At the Chesterton Conference in Chicago, I heard Crystal Downing speak about Dorothy L. Sayers being influenced by G.K. Chesterton. Sayers credited Chesterton for saving her from logical positivism and the path she might have chosen instead.
“When Chesterton died in 1936, Sayers wrote his widow that ”G. K.’s books have become more a part of my mental make-up than those of any writer you could name.“ And she makes clear that it wasn’t simply Orthodoxy that kept her from giving up on orthodoxy, explaining the importance of Chesterton’s novel The Napoleon of Notting Hill, which she read ”at a very impressionable age.”
I was introduced to Dorothy Sayers books as a teenager via Masterpiece Theater when they did the Lord Peter Whimsey novel “The Nine Tailors.” I knew nothing about her other than I liked these novels. Much later, I started to learn more about her. Mainly in connection with all the authors of that era, I was coming to love. So I decided to pick up Crystal Downing’s book on Sayers called “Subversive.” This book concentrates on her dealing with culture when writing on Christ. The plays she wrote for the BBC on Christianity were not something she sought out, but they affected her with the research involved and how to portray the stories.
“When someone asked her opinion about the evangelistic possibilities of religious drama, she replied by emphasizing the need to place artistic quality first and foremost: ”Piety and a spirit of prayer will not turn a bad play into a good one.“ No matter how sincere the intention that generated it or how orthodox the theology within it, ”bad art is a thing damned in itself and damning in its effects.“
There are several reasons Sayers felt so passionately about this issue. First of all, evangelism through the arts can reek too much of an economy of exchange, turning creation into a utilitarian enterprise. As far as she was concerned, writing to generate converts, though noble in sentiment, is not that different in practice from writing to get wealth or fame in exchange. As she told one popular Christian writer, ”You must not accept money, you must not accept applause, you must not accept a ‘following,’ you must not accept even the assurance that you’re doing good as an excuse for writing anything but the thing you want to say.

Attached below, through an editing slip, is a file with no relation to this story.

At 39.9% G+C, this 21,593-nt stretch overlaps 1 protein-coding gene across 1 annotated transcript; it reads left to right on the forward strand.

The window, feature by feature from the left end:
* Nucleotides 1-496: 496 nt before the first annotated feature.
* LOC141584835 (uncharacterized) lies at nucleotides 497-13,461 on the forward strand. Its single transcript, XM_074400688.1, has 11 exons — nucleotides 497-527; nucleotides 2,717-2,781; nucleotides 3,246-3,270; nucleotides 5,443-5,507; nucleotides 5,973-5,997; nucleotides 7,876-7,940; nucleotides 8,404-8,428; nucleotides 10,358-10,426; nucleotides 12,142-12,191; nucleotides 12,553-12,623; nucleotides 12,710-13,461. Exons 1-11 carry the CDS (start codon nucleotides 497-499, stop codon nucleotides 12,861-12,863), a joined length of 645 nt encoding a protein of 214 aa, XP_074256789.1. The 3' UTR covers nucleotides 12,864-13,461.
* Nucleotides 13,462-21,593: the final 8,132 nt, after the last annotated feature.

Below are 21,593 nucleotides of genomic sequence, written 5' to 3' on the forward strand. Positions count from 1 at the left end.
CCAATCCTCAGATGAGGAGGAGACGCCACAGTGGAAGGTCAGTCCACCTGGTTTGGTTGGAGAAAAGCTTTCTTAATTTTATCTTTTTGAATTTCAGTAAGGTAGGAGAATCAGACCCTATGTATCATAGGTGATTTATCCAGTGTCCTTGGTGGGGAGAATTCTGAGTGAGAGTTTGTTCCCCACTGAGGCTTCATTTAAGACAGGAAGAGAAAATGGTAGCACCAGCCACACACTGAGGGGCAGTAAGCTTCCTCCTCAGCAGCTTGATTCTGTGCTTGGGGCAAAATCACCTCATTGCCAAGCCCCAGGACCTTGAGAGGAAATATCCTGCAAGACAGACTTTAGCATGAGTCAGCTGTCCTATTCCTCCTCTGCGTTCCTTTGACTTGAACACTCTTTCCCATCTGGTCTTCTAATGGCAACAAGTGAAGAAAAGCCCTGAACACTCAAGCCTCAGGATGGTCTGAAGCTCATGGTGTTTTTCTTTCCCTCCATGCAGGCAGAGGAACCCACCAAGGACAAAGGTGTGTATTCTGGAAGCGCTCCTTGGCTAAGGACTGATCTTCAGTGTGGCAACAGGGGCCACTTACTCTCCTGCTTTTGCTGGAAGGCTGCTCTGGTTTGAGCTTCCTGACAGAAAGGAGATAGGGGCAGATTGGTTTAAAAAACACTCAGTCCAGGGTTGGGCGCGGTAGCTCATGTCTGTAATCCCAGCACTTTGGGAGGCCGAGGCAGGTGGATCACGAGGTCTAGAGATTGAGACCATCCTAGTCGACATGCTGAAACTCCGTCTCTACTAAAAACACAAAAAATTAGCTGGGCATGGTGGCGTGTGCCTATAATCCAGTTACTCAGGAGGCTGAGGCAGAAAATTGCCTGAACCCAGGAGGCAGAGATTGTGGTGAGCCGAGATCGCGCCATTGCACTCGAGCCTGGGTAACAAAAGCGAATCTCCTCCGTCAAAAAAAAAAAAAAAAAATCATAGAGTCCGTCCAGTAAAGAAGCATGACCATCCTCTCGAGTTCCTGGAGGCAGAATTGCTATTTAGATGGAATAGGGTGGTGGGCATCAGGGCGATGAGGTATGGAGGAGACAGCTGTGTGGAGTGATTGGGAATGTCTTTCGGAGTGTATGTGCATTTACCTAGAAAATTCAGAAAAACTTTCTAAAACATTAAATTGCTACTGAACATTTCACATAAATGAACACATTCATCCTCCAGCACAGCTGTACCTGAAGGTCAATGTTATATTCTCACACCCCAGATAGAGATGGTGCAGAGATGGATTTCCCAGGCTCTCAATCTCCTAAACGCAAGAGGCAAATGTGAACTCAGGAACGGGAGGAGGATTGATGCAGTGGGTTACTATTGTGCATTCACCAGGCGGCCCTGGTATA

She also resisted the call from her friend C.S. Lewis to write a series of books “on Christian knowledge” that might edify “young people” still in school.
I enjoyed this book and the concerns that Sayers had when addressing the secular culture and her concerns regarding fellow Christians, and the tendency to make the faith a safe thing that did not have to be thought through. Reading this, I also thought how her approach to presenting these plays reminded me of Flannery O’Connor.
I especially found delightful that during here adolescent period when she felt totally non-religious how the creativity of Chesterton broke through. When her parents tried to persuade her from Chesterton’s quirky novels towards his works like Orthodoxy, Sayers responded with:
“I am not surprised to hear that Chesterton is a Christian. I expect, though, that he is a very cheerful one, and rather original in his views, eh?”“Subversive”
I recommend this book highly as there is a lot to think over and the concerns Sayers had are even more prevalent.
My only quibble is that when Crystal Downing brings up Reformation-era controversies, they are not fleshed out very well and tend towards typical misunderstandings and oversimplifications.